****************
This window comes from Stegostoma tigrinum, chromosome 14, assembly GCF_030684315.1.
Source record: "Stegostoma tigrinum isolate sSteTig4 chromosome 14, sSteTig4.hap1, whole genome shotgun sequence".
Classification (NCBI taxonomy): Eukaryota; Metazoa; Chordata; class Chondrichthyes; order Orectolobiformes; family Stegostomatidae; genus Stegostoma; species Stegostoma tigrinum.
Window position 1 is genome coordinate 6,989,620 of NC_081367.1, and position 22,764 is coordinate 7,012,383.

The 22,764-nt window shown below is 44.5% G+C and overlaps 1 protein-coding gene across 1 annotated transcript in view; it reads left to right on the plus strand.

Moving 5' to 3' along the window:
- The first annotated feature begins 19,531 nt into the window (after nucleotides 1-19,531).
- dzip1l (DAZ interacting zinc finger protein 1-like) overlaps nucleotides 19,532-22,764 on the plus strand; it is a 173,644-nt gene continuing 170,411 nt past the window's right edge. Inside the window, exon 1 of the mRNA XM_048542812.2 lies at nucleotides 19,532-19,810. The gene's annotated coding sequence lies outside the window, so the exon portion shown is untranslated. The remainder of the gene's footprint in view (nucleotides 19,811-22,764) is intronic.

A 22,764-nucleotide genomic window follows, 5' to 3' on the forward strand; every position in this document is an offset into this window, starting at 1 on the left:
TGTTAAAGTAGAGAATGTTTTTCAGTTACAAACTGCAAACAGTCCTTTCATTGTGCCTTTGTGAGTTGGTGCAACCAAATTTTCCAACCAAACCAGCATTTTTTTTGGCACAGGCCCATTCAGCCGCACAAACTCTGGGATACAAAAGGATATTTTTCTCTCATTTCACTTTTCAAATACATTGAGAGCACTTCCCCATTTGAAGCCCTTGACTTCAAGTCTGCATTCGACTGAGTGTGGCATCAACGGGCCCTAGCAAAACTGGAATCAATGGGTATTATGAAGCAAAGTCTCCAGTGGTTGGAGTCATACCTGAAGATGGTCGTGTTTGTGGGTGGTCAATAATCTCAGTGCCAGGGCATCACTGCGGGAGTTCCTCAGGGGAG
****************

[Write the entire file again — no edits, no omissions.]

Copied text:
This window comes from Stegostoma tigrinum, chromosome 14, assembly GCF_030684315.1.
Source record: "Stegostoma tigrinum isolate sSteTig4 chromosome 14, sSteTig4.hap1, whole genome shotgun sequence".
Classification (NCBI taxonomy): Eukaryota; Metazoa; Chordata; class Chondrichthyes; order Orectolobiformes; family Stegostomatidae; genus Stegostoma; species Stegostoma tigrinum.
Window position 1 is genome coordinate 6,989,620 of NC_081367.1, and position 22,764 is coordinate 7,012,383.

The 22,764-nt window shown below is 44.5% G+C and overlaps 1 protein-coding gene across 1 annotated transcript in view; it reads left to right on the plus strand.

Moving 5' to 3' along the window:
- The first annotated feature begins 19,531 nt into the window (after nucleotides 1-19,531).
- dzip1l (DAZ interacting zinc finger protein 1-like) overlaps nucleotides 19,532-22,764 on the plus strand; it is a 173,644-nt gene continuing 170,411 nt past the window's right edge. Inside the window, exon 1 of the mRNA XM_048542812.2 lies at nucleotides 19,532-19,810. The gene's annotated coding sequence lies outside the window, so the exon portion shown is untranslated. The remainder of the gene's footprint in view (nucleotides 19,811-22,764) is intronic.

A 22,764-nucleotide genomic window follows, 5' to 3' on the forward strand; every position in this document is an offset into this window, starting at 1 on the left:
TGTTAAAGTAGAGAATGTTTTTCAGTTACAAACTGCAAACAGTCCTTTCATTGTGCCTTTGTGAGTTGGTGCAACCAAATTTTCCAACCAAACCAGCATTTTTTTTGGCACAGGCCCATTCAGCCGCACAAACTCTGGGATACAAAAGGATATTTTTCTCTCATTTCACTTTTCAAATACATTGAGAGCACTTCCCCATTTGAAGCCCTTGACTTCAAGTCTGCATTCGACTGAGTGTGGCATCAACGGGCCCTAGCAAAACTGGAATCAATGGGTATTATGAAGCAAAGTCTCCAGTGGTTGGAGTCATACCTGAAGATGGTCGTGTTTGTGGGTGGTCAATAATCTCAGTGCCAGGGCATCACTGCGGGAGTTCCTCAGGGGAG